You open the dryer only to find your laundry ruined by a rogue crayon that went through the wash, into the dryer and melted -- staining the entire load. There are many solutions out there, but this one seems to have had the most success.

1 cup white vinegar
1 cup of OxiClean cleaning agent
1 cup of Shout stain remover
1 cup of laundry detergent
Goo Gone household cleaner (about 6 sprays worth)


1. Mix all the ingredients together in a hot water cycle and run the clothes through the washing machine.
2. Check that the stains are gone before putting the clothes in the dryer. Repeat if necessary.

Artists know no boundaries and neither does your little one toddling around with crayons in hand. If he's found your flat screen TV, you're probably panicking. Before you grab for the Windex (seems intuitive, but will cause serious damage), try this simple solution.

WD-40 or rubbing alcohol
Microfiber or 100% cotton cloth (they won't leave lint on the screen)

1. Apply WD-40 or alcohol solution and let it sit.
2. Gently wipe it off with a microfiber cloth.

Maybe your child's colored on the leather couch, or left a crayon to melt on the leather car upholstery. Cleaning leather is tricky. Be careful not to do anything that distorts the color, causes a distressed patch or weakens the leather. Try the Fuller's Earth method. Fuller's Earth -- an all-natural clay-like substance known for soaking up oils and dirt -- seems to be the secret stain remover:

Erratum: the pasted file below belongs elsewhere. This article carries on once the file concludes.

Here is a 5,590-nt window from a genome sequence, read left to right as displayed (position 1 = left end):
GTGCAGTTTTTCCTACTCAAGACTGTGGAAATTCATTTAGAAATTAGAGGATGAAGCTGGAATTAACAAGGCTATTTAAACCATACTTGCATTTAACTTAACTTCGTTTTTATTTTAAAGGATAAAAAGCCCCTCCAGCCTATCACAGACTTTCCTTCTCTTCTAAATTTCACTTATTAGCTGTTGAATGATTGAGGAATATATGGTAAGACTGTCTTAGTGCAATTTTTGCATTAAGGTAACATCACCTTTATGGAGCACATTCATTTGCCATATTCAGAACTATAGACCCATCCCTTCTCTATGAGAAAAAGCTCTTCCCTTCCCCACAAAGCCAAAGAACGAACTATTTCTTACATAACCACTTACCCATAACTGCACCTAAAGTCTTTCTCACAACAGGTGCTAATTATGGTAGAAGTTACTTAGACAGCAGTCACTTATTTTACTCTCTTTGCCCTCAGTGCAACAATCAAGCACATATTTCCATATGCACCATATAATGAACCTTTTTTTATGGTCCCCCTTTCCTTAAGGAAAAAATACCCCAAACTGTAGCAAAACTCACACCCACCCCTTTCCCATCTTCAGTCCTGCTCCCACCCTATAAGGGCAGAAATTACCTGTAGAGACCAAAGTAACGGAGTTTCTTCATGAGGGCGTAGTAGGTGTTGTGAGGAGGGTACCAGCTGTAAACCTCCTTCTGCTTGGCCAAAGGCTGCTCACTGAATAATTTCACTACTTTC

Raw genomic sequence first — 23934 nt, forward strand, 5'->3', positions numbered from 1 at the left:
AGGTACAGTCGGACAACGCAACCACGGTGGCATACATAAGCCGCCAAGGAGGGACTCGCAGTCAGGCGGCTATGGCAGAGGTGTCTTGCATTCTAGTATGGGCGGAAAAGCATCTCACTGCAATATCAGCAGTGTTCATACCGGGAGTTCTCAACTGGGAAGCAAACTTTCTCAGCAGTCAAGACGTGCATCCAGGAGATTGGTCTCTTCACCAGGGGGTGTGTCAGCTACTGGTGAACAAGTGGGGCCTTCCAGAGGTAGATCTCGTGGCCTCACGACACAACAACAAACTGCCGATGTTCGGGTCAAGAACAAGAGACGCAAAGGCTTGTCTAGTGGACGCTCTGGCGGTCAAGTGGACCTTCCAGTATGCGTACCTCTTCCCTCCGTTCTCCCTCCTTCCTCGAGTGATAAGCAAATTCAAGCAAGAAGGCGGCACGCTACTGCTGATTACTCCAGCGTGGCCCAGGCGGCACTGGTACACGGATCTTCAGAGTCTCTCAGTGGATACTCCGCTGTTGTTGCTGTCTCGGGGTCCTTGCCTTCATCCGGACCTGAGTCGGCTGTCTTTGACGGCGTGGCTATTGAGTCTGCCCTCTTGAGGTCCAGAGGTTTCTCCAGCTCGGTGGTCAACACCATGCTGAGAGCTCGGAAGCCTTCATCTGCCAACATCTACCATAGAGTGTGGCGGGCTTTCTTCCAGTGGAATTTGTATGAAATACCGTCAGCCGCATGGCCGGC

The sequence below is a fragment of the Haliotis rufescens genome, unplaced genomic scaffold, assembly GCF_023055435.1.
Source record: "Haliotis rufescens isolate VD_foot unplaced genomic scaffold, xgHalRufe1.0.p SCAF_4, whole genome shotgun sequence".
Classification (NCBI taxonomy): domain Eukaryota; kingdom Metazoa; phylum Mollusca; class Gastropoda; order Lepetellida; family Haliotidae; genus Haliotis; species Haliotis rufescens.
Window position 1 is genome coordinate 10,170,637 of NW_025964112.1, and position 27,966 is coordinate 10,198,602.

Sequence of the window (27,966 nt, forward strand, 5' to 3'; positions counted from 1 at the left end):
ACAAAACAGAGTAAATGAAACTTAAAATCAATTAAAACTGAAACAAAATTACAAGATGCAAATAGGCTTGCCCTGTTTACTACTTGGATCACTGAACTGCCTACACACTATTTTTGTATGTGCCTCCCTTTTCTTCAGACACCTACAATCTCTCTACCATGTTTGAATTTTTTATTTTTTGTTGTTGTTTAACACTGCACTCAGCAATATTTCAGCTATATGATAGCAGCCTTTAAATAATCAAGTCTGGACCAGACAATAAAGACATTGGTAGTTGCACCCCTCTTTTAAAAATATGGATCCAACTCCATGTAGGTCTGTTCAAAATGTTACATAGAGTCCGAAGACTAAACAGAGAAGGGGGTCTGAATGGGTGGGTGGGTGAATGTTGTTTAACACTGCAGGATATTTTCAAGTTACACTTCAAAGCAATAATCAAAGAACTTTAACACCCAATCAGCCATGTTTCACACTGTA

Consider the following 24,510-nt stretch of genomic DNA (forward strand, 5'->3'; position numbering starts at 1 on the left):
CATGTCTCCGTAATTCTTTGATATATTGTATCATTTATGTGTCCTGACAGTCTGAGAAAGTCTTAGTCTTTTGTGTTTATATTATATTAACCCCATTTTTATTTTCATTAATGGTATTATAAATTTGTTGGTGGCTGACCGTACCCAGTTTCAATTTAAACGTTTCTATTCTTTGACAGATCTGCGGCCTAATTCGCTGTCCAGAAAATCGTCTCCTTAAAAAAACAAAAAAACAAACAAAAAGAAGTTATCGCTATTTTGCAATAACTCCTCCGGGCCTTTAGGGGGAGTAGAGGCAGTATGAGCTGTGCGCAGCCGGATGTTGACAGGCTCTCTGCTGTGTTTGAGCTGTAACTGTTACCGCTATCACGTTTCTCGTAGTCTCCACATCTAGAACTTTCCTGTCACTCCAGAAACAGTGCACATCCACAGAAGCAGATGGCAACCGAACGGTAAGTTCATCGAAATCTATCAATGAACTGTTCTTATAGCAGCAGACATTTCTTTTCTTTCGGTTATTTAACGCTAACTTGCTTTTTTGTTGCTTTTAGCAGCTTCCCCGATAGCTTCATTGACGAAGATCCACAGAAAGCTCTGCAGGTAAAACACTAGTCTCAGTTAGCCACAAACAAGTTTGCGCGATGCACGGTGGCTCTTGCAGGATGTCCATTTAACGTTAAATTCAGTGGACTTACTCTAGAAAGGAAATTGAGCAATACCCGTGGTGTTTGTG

Thin knife
Fuller's Earth (you'll find it at beauty supply stores and craft shops)
Leather conditioner

1. Scrape off as much wax as you can.
2. Mix two parts water and one part Fuller's Earth. Apply the solution to the stain and wait for it to dry.
3. The Fuller's Earth will have lifted the stain. Gently brush it away. If necessary, repeat.
4. Apply leather conditioner. This helps blend the color and makes sure that the texture stays even.
5. As with any of these methods, make sure you test a small, hidden area first to make sure it's color safe and won't damage the leather.

Armed with all these great solutions, you'll be ready if your tot's artistic energies run wild again. The Crayola website offers more stain removing tips for all their products, just in case.

  • Roberta Russell

    Or you can just get a can of aeresol hair spray... It also removes ink stains in men's shirt pockets.

  • daddy

    sell the kids?

  • karen

    Lestoil is found in the cleaning section of the grocery store. It works on laundry, skin, etc. to remove crayon, ink, blood, tar, grass stains, and many other things. We learned about it a long time ago in Bermuda after an oil spill. All of the hotels were using it to get the oil out of the towels, sheets, carpet, etc.

    I put it to good use when a crayon went through the dryer in my daughter's jacket. I pretreated the stains, then washed the clothes in regular detergent. Everything came out.

    It is petroleum based, so use as little as possible.

  • the milliner

    Fantastic! Now if you could help me find a way to stop my dog from escaping with crayons and devouring them, we'd be all set!

  • 4 Comments / 1 Pages